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‘Sati system was the manifestation of structural and cultural violence inflicted on women’

‘Sati system was the manifestation of structural and cultural violence inflicted on women’

Kathmandu: Sujit Mainali is a history critic. Since he began to write for Nepali media, he has made it a point to define the current events from the prism of history and vice-versa. It gives a new perspective, says Mainali. His first history research book Silanyas: Nepal Nirmanko Nalibeli ruffled some feathers in Kathmandu: it was a counter-narrative to those who have long been undermining, even denigrating, the role of King Prithvi Narayan Shah in Nepal’s state formation. His most recent book marks a sharp departure from political history and it delves into probably the worst and the cruelest conditions women were subjected to probably until 1920, when the Sati system was abolished by Rana Prime Minister Chandra Shamsher. Sati has found a wider readership, Mainali shared with Nepal Live Today.   Here is an excerpt from the conversation with Sujit Mainali.

The title of the book is self-explanatory. But can you tell us what exactly is your focus on this book?

The Sati system was probably the biggest blot in Nepal’s history.  Yet, there is little you get to learn about it in documented forms. Sati system was in practice in Nepal and India both. While one finds some literature and iconographic evidence on the Sati system in India, there is little in Nepal.  So the book is focused mainly on Nepal, while it also touches upon the practices of India and South Asia as a whole. Here I have tried to explore why a woman was forced to immolate herself on the funeral pyre of her dead husband? What was the politics behind it? What was the patriarchy that forced women into such barbarian practice like? And many other issues.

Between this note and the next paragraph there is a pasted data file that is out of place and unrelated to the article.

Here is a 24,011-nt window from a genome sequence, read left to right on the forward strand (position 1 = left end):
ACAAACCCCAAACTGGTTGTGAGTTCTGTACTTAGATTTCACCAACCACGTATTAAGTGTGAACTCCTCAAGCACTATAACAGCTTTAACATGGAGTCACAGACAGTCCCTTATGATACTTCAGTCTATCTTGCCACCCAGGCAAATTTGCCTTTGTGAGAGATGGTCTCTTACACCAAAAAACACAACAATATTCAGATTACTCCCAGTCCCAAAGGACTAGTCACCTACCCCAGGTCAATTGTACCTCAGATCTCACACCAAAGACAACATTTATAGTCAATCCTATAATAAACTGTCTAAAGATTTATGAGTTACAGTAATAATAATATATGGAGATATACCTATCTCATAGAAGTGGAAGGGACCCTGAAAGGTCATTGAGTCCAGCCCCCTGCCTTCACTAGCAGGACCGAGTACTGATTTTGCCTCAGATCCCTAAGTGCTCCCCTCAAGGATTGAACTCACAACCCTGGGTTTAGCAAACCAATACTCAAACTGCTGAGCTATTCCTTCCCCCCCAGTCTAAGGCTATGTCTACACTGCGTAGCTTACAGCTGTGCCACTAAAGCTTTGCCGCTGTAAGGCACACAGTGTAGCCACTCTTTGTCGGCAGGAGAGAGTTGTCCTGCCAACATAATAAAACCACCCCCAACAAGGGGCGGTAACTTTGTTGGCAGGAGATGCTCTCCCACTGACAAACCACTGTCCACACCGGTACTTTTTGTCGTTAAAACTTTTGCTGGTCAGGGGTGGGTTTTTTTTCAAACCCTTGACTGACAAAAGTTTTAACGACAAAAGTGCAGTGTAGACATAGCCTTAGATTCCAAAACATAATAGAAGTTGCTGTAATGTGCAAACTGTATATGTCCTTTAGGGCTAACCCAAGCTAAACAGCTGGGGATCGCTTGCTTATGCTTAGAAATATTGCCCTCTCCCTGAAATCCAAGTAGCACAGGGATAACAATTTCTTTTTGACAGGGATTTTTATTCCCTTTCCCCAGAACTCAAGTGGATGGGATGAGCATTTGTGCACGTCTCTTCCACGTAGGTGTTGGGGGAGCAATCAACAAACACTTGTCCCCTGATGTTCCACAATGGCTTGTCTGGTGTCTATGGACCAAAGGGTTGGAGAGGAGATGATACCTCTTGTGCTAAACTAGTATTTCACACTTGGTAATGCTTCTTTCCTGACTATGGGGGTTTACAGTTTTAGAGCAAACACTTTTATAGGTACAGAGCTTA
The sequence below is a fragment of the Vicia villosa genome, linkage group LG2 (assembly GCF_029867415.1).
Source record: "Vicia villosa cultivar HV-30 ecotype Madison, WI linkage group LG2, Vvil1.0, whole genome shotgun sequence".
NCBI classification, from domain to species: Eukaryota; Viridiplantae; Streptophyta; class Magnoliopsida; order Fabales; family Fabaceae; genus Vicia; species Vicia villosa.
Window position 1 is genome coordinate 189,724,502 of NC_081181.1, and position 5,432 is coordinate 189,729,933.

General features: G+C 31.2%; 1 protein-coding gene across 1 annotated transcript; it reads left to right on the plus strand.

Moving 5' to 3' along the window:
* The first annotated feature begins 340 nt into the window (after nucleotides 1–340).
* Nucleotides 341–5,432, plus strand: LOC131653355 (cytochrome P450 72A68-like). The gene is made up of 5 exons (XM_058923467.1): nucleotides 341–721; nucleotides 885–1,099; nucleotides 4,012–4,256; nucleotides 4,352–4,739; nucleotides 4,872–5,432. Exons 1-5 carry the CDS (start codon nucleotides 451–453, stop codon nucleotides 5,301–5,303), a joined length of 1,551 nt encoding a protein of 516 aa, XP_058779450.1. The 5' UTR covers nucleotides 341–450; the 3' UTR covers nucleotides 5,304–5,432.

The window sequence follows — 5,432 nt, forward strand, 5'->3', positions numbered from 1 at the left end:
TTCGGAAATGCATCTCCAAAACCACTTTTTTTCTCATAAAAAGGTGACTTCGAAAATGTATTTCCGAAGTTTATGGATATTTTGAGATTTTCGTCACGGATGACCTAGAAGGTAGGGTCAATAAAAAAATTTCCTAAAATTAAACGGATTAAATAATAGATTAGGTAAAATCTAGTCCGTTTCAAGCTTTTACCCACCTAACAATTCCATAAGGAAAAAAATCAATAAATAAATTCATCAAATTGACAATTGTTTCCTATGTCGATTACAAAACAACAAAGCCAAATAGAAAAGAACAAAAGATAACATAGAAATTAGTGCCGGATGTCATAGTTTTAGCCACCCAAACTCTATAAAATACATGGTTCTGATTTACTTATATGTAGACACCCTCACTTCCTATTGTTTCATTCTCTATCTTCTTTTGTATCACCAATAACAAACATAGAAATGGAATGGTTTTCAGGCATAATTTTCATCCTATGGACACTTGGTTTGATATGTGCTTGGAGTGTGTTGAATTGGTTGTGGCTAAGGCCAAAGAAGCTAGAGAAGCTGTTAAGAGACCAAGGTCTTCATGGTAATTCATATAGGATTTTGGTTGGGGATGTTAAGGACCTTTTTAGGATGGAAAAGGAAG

Lack of research on the Sati system shows how history writers and commentators have paid little attention to, or even ignored, the suffering of women in Nepali history.

In Nepal, most of what we learn about the Sati system is through oral anecdotes. Documented history is rare. How did you find the sources for your research for the book?

Yes, Sati stories have come down to us mostly through oral tra

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